"Something potentially seismic" happened last week, says Jeremy Warner in The Sunday Telegraph. Oil prices slumped sharply. US WTI futures lost 7% and tumbled through the $50-a-barrel mark. Brent crude, the other key benchmark, has also slipped to a four-month low. Bullish speculators had piled into oil futures, so when the trend changed they all rushed for the exit, exacerbating the downdraft. But the underlying problem is that the glut everyone thought would be shrinking by now just isn't. "There is little to suggest as yet that market tightening has begun," as Commerzbank puts it.
Prices bounced in late November because the oil exporters' cartel Opec and some non-members, notably Russia, agreed a plan to cut oil output. However, US production, some of which Opec had hoped to cut permanently when it flooded the market in 2014 to drive US shale producers out of business, has bounced back rapidly. Last week US stockpiles reached a new record.
US shale drillers have become far more efficient and economical, so even a mild uptick in prices to the $50-$60 range has spurred a sharp jump in US production. The number of rigs drilling the horizontal wells used for shale output has more than doubled from 248 to 513, according to Ed Crooks and Gregory Meyer in the Financial Times. Production in the US has risen by 600,000 barrels a day since last summer. What's more, the output reduction deal, designed to cut 1.8 million barrels a day, has hit a speed bump or two, says Irwin Stelzer in The Sunday Times. The non-members, including Russia, have only managed to push through two-thirds of their mandated cuts. Saudi Arabia has had to double the cuts it agreed to make in order to boost the organisation's compliance rate to 94%.
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Iran is using the relaxation of sanctions to regain market share, while Iraq increasingly under its neighbour's thumb is bosting its production capacity by 500,000 barrels a day. Nor can the Saudis count on shale producers agreeing to curb output, adds Stelzer. Competition laws forbid such collusion. They will keep pumping until sliding prices prompt them to curb output.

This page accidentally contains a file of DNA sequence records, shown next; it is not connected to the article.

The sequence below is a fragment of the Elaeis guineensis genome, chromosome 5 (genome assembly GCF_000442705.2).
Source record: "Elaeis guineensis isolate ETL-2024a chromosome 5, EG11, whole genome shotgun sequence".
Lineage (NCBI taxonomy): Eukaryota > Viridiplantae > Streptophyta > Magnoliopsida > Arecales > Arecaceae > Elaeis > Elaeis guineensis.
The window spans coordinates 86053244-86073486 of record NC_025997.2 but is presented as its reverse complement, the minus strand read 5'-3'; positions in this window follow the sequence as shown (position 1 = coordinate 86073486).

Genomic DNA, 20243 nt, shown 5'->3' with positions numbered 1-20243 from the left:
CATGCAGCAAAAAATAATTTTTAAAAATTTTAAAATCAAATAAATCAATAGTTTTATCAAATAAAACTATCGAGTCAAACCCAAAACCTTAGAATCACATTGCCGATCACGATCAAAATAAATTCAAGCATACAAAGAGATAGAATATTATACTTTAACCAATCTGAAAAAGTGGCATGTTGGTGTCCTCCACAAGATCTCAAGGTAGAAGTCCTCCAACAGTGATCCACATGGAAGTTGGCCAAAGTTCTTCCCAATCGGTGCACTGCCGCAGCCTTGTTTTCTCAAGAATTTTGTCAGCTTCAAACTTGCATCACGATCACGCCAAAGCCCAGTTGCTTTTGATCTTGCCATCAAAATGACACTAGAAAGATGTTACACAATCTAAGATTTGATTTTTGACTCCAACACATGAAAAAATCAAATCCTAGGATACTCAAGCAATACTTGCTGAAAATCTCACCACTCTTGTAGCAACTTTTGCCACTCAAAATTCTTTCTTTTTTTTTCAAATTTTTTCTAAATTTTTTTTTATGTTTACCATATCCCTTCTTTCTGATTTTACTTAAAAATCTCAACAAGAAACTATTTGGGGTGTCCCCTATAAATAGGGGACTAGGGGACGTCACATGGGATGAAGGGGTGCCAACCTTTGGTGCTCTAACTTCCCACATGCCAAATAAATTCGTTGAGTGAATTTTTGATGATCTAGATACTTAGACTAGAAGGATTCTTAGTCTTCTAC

In the meantime, it appears that US shale producers can now temper and cap any price rise produced by Opec, and depending on the strength of global demand, may be able to keep prices in a range around current levels. That's good news for the world's consumers, but for Opec, the notion that America will be a major source of oil for the global economy for years to come will take some getting used to.
The US can now rival Saudi Arabia in the oil stakes
Over the past two decades, oil extraction technology has vastly improved, facilitating output from areas and deposits once thought irrecoverable. The ability to produce oil from deposits in rock, or shale oil, has been a key part of the story.
US oil production soared from just over four million barrels per day (mbpd) to more than 9.5mbpd in early 2015. The plunge in oil prices caused by Opec turning on the taps to squeeze out new US producers reduced output to 8.6mbpd, but it is now heading back to around 9mbpd.
The Permian Basin, a huge field straddling western Texas and southeastern New Mexico, has produced 70% of the new oil that has come on stream in America since 2015, says Irwin Stelzer in The Sunday Times. And it's nowhere near finished yet. Scott Sheffield, the founder of Pioneer Natural Resources, told The Daily Telegraph that the Permina could surpass Saudi Arabia's Ghawar field, currently the world's biggest.
Ghawar manages 5mbpd; the Permian, now on 2mbpd, could pump 8mbpd in ten years, reckons Sheffield. He has always been very bullish on shale, but "science now broadly confirms" shale fans' "once-outlandish claims", says Ambrose Evans-Pritchard in The Daily Telegraph. IHS, a consultancy, thinks the Permian contains 104 billion recoverable barrels, five times more oil than is left in the North Sea fields of Norway and Britain.
And getting it out isn't a problem, reckons Sheffield. "We've had such efficiency gains that break-even costs in the Permian are close to $25 [a barrel]." With oil around $50-$55, "we're in the sweet spot". Get set for the rig count "to take off".
Andrew is the editor of MoneyWeek magazine. He grew up in Vienna and studied at the University of St Andrews, where he gained a first-class MA in geography & international relations.
After graduating he began to contribute to the foreign page of The Week and soon afterwards joined MoneyWeek at its inception in October 2000. He helped Merryn Somerset Webb establish it as Britain’s best-selling financial magazine, contributing to every section of the publication and specialising in macroeconomics and stockmarkets, before going part-time.
His freelance projects have included a 2009 relaunch of The Pharma Letter, where he covered corporate news and political developments in the German pharmaceuticals market for two years, and a multiyear stint as deputy editor of the Barclays account at Redwood, a marketing agency.
Andrew has been editing MoneyWeek since 2018, and continues to specialise in investment and news in German-speaking countries owing to his fluent command of the language.
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